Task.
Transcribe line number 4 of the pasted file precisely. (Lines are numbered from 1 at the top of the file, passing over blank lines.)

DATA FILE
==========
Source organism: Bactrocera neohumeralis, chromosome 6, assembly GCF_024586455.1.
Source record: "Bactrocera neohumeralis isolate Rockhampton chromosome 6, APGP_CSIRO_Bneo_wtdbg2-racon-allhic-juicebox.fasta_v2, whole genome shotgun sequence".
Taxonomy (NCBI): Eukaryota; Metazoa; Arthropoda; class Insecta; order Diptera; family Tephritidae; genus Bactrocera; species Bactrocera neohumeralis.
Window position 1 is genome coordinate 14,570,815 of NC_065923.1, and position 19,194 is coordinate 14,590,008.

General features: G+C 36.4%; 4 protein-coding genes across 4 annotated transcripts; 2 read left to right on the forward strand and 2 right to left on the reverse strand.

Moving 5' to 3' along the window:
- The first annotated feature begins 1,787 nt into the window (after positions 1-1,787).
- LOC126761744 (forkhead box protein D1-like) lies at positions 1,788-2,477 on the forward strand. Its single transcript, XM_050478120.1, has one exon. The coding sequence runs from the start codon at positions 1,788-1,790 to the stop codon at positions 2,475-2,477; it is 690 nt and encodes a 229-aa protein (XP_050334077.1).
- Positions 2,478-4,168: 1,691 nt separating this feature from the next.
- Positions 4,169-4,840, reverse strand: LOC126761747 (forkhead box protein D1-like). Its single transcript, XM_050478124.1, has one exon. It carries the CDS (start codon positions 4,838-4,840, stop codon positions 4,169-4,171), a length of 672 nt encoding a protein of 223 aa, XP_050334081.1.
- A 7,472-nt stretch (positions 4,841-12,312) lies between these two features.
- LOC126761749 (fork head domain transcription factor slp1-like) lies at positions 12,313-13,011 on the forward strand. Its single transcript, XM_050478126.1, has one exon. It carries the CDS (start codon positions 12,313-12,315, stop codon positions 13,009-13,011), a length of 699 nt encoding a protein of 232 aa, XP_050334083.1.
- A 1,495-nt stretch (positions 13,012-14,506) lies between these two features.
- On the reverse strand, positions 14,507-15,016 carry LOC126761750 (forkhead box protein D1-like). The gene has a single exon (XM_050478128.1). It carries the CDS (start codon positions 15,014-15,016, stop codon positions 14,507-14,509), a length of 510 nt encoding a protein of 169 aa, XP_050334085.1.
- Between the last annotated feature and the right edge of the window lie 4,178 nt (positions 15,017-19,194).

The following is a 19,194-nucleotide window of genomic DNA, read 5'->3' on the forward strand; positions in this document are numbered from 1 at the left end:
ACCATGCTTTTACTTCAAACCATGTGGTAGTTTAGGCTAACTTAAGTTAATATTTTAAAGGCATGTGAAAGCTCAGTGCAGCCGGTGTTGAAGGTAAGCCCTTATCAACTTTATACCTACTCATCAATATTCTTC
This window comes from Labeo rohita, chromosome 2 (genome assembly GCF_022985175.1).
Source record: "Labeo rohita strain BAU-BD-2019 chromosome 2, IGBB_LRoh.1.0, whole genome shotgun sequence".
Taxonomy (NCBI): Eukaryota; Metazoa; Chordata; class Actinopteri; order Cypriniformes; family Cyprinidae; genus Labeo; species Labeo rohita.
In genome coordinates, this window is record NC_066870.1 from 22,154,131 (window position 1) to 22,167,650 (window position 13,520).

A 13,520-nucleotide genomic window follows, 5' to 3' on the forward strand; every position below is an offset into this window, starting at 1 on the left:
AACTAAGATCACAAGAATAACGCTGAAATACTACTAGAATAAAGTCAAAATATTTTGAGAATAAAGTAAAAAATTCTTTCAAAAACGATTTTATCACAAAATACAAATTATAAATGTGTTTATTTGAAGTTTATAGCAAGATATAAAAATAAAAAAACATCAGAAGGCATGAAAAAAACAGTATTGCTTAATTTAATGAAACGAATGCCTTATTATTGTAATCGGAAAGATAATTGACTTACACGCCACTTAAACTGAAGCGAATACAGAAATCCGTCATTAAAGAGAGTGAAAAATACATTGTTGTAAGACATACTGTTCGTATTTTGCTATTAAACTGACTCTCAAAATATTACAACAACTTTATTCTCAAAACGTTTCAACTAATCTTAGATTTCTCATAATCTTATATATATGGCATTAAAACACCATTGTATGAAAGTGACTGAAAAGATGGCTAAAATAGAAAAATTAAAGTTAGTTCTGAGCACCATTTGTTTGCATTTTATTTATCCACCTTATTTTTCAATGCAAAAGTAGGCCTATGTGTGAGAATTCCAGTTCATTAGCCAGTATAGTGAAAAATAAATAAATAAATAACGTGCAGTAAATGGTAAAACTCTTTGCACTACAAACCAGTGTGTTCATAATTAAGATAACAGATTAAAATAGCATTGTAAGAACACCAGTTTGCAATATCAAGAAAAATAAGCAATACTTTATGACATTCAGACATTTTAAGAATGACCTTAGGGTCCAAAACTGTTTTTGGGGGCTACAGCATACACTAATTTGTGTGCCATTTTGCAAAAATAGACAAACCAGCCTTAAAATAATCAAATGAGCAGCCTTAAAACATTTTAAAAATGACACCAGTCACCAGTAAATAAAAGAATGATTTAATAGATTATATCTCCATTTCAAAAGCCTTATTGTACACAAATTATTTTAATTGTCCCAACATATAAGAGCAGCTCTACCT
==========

Window position 1 is genome coordinate 14,570,815 of NC_065923.1, and position 19,194 is coordinate 14,590,008.